The NEW YORK TIMES fetches news that Uno was named Westminster’s best in show on Tuesday night, becoming the first beagle to claim that title.
Uno, known professionally as Ch. K-Run’s Park Me In First, was a favorite of the Madison Square Garden crowd, receiving “thunderous applause” during his entrance. USA Network analyst David Frei commented about Uno’s reception, “That was the loudest I’ve heard it in 19 years.” Read more…
Over 8 million pet-lovers tuned in to the 12-hour marathon, watching cute li’l doggies run around a small specially-made field while chewing on toys, referee dolls, and each other. Viewership was up 35% from last year’s telecast, as this season’s Bowl was the first to be shown in HD.
With those kind of numbers, maybe Gary Bettman should re-think his deal with Versus.
The SAN FRANCISCO CHRONICLE writes up about Raiders player Jarrod Cooper - who could be seen as the anti-Michael Vick.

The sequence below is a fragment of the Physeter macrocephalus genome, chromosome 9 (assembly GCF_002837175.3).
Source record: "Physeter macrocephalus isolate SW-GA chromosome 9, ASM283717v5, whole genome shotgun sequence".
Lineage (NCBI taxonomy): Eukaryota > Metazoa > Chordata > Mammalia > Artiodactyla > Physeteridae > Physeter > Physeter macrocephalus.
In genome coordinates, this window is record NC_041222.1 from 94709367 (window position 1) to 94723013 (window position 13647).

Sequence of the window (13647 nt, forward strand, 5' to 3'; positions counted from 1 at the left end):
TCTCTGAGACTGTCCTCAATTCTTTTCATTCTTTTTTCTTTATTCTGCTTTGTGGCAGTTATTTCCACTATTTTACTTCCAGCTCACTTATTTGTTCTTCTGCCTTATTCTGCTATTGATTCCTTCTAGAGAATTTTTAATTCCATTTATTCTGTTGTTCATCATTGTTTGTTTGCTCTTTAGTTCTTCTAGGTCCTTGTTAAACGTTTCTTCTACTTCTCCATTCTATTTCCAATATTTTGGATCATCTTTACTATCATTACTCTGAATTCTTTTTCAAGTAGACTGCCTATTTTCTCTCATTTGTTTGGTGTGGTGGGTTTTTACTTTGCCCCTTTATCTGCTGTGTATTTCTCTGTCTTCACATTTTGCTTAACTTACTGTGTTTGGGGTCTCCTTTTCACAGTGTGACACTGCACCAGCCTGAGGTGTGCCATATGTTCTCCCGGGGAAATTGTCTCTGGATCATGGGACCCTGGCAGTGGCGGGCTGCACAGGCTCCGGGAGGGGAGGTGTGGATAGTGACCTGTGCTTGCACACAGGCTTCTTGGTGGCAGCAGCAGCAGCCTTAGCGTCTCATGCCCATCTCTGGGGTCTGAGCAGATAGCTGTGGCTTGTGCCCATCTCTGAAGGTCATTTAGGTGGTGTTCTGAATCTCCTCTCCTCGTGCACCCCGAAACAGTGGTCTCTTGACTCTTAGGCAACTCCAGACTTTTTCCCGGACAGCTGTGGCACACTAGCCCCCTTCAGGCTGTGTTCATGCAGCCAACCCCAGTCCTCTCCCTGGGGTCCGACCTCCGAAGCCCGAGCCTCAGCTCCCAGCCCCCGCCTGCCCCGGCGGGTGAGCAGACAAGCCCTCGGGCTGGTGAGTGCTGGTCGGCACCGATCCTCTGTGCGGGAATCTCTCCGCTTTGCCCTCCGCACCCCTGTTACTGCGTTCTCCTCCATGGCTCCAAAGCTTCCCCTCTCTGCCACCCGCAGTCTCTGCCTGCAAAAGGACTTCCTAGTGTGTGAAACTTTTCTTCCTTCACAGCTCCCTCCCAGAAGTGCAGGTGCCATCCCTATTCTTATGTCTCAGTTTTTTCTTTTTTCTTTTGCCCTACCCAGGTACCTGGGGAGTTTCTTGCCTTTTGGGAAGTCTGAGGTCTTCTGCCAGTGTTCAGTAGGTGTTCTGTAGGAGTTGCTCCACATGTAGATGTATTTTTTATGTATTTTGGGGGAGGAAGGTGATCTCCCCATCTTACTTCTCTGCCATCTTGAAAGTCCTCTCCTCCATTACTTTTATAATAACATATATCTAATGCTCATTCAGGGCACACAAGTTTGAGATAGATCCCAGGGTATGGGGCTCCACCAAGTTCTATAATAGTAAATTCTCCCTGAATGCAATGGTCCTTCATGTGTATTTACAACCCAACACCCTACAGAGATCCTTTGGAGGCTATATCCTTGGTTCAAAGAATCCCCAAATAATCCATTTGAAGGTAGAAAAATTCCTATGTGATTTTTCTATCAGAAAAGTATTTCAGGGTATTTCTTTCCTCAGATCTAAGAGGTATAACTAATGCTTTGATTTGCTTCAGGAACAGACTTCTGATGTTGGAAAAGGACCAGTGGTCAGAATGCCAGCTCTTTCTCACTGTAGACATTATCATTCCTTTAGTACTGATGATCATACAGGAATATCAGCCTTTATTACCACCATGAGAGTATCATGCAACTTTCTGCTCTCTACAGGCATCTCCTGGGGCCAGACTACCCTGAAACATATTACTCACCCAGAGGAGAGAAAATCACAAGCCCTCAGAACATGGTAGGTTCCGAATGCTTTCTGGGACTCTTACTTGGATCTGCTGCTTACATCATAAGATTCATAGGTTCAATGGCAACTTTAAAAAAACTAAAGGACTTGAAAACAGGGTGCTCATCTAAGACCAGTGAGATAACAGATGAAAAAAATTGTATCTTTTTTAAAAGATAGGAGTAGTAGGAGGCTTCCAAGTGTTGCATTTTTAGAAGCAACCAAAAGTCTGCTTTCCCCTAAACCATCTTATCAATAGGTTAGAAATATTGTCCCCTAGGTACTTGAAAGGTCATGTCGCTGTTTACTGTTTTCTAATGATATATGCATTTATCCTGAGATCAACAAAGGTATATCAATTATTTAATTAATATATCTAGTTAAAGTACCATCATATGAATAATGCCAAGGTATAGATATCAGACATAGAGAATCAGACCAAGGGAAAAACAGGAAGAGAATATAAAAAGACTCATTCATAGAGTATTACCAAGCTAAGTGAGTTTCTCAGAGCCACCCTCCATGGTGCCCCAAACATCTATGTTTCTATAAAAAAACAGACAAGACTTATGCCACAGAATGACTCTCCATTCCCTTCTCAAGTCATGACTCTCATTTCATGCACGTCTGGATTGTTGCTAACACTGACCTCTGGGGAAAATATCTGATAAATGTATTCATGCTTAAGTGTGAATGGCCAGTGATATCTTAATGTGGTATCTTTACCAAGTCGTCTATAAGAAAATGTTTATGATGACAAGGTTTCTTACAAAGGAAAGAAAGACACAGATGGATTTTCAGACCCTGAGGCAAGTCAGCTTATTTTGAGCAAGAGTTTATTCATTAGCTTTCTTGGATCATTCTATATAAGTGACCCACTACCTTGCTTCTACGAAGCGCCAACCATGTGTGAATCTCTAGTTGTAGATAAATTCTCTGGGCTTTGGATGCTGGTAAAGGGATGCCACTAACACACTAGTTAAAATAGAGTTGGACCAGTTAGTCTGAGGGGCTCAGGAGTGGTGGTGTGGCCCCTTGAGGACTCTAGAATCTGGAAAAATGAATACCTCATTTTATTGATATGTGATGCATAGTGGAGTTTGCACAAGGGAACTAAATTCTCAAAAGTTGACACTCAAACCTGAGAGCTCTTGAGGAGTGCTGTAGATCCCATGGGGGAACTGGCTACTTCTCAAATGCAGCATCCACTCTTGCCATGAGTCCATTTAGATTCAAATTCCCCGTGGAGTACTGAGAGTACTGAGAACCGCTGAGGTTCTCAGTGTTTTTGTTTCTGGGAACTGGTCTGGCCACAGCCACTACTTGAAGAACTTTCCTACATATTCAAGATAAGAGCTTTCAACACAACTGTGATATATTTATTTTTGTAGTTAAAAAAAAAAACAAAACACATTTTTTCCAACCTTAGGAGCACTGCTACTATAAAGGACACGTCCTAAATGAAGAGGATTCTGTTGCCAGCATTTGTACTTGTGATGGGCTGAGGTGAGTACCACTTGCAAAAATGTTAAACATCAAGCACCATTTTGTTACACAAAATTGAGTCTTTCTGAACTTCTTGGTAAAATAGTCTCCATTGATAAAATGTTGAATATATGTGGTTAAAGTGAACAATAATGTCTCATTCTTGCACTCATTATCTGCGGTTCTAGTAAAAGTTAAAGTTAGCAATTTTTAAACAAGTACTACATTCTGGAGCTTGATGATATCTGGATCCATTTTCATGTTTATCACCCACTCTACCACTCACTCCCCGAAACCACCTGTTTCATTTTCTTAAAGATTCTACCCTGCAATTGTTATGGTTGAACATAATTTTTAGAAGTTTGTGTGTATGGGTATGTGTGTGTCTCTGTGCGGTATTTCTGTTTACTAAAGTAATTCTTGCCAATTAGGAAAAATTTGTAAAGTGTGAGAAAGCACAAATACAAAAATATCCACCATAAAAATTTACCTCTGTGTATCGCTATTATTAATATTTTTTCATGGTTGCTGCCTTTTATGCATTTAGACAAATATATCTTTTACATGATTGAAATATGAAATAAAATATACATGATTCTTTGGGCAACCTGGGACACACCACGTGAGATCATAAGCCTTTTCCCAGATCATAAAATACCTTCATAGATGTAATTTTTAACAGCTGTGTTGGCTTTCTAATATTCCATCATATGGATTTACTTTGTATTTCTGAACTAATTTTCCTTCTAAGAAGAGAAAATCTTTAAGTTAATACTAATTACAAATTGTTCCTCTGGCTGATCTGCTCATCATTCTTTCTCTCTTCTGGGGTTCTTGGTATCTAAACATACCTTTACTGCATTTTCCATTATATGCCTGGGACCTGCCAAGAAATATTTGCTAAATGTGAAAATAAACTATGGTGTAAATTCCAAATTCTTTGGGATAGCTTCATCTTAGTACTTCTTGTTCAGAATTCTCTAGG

Cooper has been volunteering at the Oakland Animal Shelter, helping care for abused animals. Since he’s with the Raiders, you’d assume his visits were part of some mandated community service. But Cooper comes on his own accord, as a animal lover who wants to do his part for our four-legged friends.
And it was steroids that brought him to his dogged work.
BUSTED COVERAGE alerts us to an ARIZONA REPUBLIC story of a black lab named Buddy, who gnawed on the stubs for next week’s big game.
Buddy’s owner had requested that the courier sending the $900 seats leave the envelope underneath his doormat. Instead, the package was slid under the front door, where Buddy was waiting. He “licked, mauled, chewed and swallowed portions of the coveted tickets.”
ESPN reports that Jonathan Babineaux is now off the hook for killing his girlfriend’s dog. The Gwinnett County DA dropped the charges following an investigation into the pit bull’s death.Babineaux was arrested in February after police found the dog in “severe physical distress“. The defensive lineman said he was acting in self-defense for himself and his 5-month-old child.
The investigation confirmed that the pit bull had a history of unprovoked attacks, even as the dog had been neutered, put on prozac, sent to a trainer, and kept on a leash.